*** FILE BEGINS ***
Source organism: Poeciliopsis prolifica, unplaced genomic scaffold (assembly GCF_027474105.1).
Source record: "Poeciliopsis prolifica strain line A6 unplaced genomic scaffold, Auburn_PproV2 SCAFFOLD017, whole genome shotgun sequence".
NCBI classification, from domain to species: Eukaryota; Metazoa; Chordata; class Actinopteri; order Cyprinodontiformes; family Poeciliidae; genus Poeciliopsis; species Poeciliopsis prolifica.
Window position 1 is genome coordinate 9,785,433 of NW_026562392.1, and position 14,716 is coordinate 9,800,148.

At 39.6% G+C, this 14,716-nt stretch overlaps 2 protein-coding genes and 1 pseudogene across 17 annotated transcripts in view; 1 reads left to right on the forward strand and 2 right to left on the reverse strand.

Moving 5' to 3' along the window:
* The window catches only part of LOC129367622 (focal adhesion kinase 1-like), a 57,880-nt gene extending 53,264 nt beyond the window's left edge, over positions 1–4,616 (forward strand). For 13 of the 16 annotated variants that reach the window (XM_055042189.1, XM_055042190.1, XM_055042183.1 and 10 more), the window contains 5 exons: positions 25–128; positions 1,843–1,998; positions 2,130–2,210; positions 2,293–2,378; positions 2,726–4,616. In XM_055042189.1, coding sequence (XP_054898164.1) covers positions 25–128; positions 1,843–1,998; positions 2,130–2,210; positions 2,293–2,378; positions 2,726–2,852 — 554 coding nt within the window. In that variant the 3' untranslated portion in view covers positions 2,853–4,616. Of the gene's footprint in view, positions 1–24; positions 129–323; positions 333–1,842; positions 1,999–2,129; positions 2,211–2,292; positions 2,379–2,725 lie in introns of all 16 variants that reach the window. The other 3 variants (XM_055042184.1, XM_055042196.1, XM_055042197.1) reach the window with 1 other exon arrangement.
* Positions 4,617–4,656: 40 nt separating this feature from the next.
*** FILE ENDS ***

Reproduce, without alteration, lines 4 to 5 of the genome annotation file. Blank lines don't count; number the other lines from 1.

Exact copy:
Window position 1 is genome coordinate 9,785,433 of NW_026562392.1, and position 14,716 is coordinate 9,800,148.

At 39.6% G+C, this 14,716-nt stretch overlaps 2 protein-coding genes and 1 pseudogene across 17 annotated transcripts in view; 1 reads left to right on the forward strand and 2 right to left on the reverse strand.